“continuity” tossed into the WordBowl lottery by Erik Munera: photographer. storyteller. philosopher. 

Guns, horses, indecipherable cousins thrice removed — visits to my father’s mother’s family farms, lands stretching from Thibodaux to Houma — involved some combination thereof, the family celebrations indistinguishable from the funerals.

Caffeine DoubleDose, DoubleEdit session at Cafe Grumpy

Caffeine DoubleDose, DoubleEdit session at Cafe Grumpy

Great Aunt Ola’s wake, a heavy Louisiana heat that threatened rain without a cloud in sight, an appalled relative I called “aunt” out of courtesy set her mind to rectify a grievous situation: I, a Toups — by blood, if not by name — had never ridden a horse.

Dispatched to a barn, plopped atop a horse — alright, a Shetland Pony — funeral dress tucked around my pudgy still-little-girl thighs, unsteady rocking as Prissy adjusted to and accepted my weight, then the thrill of Prissy trotting towards full gallop, the soft splat of my carefully coiffed curls against my back. Great Aunt Antoinette howling, my mother less amused, concerns over the potential damage to my fancy hand-smocked dress battling with her own Texan childhood astride a horse, inconceivable a daughter of hers had been equine bereft.

Once I was dressed in appropriate borrowed clothes and almost-fitting boots, I was given free reign, a delicious moment of exhilarating liberty.

"Year of the Horse" art by Anna Noelle Rockwell

“Year of the Horse” art by Anna Noelle Rockwell

One other occasion arose to ride, the summer before I became a teenager, when, after much debate, my parents took us for the first (and last) time to the Toups Family Reunion. We drove across the perilously narrow Huey P. Long Bridge, through the waving fields of sugarcane which would one day be replaced by soybeans, past endless rows of orange trees drooping with fruit, gaping at the vast array of picnic blankets and food and people all related to us.

Our actual cousins — my father’s brother’s brood — greeted us on horseback, Cousin Michael dismounting, scooping me up as though I were still small, me clutching the saddle horn, him holding the reigns, and off we galloped, leaving my younger siblings behind.

It was no Great Aunt Ola Memorial Freedom Ride. I missed my Prissy.

Traditional Manhattan, Traditional Steak Tartare at Buvette

Traditional Manhattan, Traditional Steak Tartare at Buvette

On the ground, I was small in the sea of people, crawfish boil pots, sugarcane, badminton games, accents as thick and redolent as the humidity. Relative strangers called us over as we roamed, individually and in packs, announcing themselves, launching into detailed genealogy digressions, declaring their love for my grandmother, Lord Rest Her Soul, and their relation to one of the remaining fourteen Great Aunts, weaving strands of Toups and Marmons into a cohesive if convoluted narrative. My middle brother consistently mistaken for one of Uncle Johnny’s children, with his jet-black hair and dark eyes, he looked more akin to that Louisiana family than ours, a crucial cultural disparity.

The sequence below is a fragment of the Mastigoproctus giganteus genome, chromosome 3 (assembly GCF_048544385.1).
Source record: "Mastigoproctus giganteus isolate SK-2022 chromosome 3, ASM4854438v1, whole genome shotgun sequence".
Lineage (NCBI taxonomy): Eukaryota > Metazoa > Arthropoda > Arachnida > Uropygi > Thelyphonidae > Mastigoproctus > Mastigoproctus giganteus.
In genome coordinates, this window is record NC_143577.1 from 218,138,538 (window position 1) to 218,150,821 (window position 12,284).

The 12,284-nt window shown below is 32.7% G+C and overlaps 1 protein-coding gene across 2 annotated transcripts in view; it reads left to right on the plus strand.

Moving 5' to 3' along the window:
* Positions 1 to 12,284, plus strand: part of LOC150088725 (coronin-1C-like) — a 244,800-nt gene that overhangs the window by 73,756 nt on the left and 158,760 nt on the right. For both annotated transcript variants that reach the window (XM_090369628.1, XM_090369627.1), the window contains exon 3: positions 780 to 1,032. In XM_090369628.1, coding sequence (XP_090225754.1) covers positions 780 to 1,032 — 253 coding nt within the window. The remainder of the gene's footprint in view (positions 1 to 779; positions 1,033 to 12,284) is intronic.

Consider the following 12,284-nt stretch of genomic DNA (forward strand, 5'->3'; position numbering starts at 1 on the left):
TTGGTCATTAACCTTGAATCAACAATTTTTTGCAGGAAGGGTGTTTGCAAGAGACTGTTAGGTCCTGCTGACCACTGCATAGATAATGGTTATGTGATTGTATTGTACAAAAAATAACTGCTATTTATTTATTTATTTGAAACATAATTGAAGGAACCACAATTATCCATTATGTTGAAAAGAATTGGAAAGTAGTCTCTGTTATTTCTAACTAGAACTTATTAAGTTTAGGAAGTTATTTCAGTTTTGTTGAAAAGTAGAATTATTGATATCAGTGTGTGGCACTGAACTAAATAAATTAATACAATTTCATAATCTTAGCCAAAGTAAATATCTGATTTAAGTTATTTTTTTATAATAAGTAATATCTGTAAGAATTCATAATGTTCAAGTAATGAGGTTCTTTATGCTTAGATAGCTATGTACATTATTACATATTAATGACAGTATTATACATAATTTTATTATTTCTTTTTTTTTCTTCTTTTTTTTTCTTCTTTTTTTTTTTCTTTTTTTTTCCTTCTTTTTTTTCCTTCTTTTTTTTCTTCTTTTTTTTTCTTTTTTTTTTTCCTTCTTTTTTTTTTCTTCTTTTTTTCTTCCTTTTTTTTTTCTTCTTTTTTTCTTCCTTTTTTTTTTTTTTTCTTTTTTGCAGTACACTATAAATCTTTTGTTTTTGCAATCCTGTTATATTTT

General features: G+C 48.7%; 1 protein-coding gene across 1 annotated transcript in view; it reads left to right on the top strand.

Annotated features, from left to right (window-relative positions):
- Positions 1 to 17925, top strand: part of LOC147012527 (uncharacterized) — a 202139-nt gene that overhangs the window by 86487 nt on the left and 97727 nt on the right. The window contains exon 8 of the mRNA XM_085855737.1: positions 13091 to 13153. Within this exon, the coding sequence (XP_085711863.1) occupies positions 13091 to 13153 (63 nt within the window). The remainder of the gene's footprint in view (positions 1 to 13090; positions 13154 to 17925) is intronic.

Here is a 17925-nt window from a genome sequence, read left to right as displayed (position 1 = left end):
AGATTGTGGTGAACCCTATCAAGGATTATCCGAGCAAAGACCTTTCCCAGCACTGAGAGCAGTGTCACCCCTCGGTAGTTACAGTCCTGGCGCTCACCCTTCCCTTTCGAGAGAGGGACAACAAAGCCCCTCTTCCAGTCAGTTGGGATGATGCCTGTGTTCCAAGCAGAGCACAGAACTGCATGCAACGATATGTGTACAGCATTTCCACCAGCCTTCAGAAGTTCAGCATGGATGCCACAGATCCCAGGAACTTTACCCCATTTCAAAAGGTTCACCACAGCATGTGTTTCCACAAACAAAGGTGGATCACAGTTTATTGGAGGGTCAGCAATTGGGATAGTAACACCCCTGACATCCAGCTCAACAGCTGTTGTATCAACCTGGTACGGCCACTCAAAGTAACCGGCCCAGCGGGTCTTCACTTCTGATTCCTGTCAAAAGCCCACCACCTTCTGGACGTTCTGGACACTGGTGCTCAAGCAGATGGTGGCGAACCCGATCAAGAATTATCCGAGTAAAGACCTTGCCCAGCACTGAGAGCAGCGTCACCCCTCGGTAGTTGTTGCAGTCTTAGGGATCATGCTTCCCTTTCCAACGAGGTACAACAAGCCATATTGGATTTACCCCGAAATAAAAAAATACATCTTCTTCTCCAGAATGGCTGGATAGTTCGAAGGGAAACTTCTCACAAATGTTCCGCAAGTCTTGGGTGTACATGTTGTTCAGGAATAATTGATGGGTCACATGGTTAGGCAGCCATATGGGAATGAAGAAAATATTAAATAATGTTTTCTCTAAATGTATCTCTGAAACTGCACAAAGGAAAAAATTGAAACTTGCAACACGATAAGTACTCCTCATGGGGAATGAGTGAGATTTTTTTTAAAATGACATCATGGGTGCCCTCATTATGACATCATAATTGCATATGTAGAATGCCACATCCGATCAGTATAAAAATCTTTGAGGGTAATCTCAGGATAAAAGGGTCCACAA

We grew lazy and listless, drunk on rich food and other people’s memories, sticky from oranges peeled and eaten like apples, juice slicking down our chins until finally, mosquito-munched and sun-dazed, we piled into the Plymouth, thighs searing to scorched vinyl seats, semi-sleeping as my father drove, silent, my mother chattering to keep him awake until we arrived home, we, the single strand of Toups to reside in the foreign citified environs of Hattiesburg, Mississippi.

“continuity” handwritten at one of my favorite writing-and-imbibing spots, Buvette (a sliver of Paris nestled in the West Village) and edited at the bustling Midtown outpost (oasis?) of Cafe Grumpy. “Year of the Horse” artwork by Anna Noelle Rockwell (more of her equine prints and cards in her Etsy shop here).


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WordBowl Word-of-the-Day from media entreprenuer/Yankee fan/data analysis champion, the insatiably curious  K. Nanus


In a town populated by blonde Baptists, our family — a dark-haired Catholic multitude — attracted attention, five kids in a land of two (parents)-by-two (progeny), five kids raised yes-ma’am, yes-sir, five kids who dared not contradict our elders, a plethora of politeness.

We were recognizable, interchangeable, a lump sum. Even our camera-exhausted parents passed off photographs of me — as the eldest, my young life was well-documented — as those of my sister, and it was years before Babiest Brother realized what he thought of as his baby photos were mostly his oldest brother’s. We have no Polaroids or Sears Portraits chronicling our collective childhood.

Veritable brainstorm, while writing another WordBowl word

Veritable brainstorm, while writing another WordBowl

There were occasional advantages to the gaggle of us: Blackberry picking in the still-wild adjacent woods, we gathered enough berries for a pie with some left over to top our Cheerios. Christmas mornings — even in the financially hazardous years —we gasped at first glimpse of our den, piled with presents. Later, wading through discarded wrapping paper, we acknowledged our individual hauls as perhaps a bit sparse, but the aggregate was staggering.

Summers — before my bothers reached the collective ages for baseball to dominate the season — we ruled the pool at The Racquet Club, organized raucous games of Marco Polo, Touch-the-Drain, aquatic Red Rover.The only way for someone else to win was to get us fighting amongst ourselves, not too difficult a task given the constant jockeying and scrambling for personal attention within our family itself.

Individual flattery worked, too.

End-of-the-season PORCH SWING (bourbon, house sweet tea, mint) cocktail at the southern-tinged restaurant The Readhead